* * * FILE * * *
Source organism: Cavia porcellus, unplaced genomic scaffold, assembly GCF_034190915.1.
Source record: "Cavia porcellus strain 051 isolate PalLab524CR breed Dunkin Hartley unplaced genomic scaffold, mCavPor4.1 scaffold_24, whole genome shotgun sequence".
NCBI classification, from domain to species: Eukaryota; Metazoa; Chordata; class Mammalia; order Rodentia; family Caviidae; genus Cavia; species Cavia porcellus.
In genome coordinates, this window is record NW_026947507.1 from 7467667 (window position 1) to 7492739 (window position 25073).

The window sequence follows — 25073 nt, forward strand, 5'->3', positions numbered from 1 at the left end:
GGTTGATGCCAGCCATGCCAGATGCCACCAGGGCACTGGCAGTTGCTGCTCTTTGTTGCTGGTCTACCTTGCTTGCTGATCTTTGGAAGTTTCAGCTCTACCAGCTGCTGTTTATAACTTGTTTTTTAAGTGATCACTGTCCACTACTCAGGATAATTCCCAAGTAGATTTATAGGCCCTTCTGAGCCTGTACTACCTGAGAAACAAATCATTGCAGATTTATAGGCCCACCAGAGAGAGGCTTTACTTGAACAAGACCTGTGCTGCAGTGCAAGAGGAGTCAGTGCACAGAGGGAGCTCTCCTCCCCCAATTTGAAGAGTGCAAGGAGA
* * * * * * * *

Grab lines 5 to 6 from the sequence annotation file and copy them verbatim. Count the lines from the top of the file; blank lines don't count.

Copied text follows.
The window sequence follows — 25073 nt, forward strand, 5'->3', positions numbered from 1 at the left end:
GGTTGATGCCAGCCATGCCAGATGCCACCAGGGCACTGGCAGTTGCTGCTCTTTGTTGCTGGTCTACCTTGCTTGCTGATCTTTGGAAGTTTCAGCTCTACCAGCTGCTGTTTATAACTTGTTTTTTAAGTGATCACTGTCCACTACTCAGGATAATTCCCAAGTAGATTTATAGGCCCTTCTGAGCCTGTACTACCTGAGAAACAAATCATTGCAGATTTATAGGCCCACCAGAGAGAGGCTTTACTTGAACAAGACCTGTGCTGCAGTGCAAGAGGAGTCAGTGCACAGAGGGAGCTCTCCTCCCCCAATTTGAAGAGTGCAAGGAGA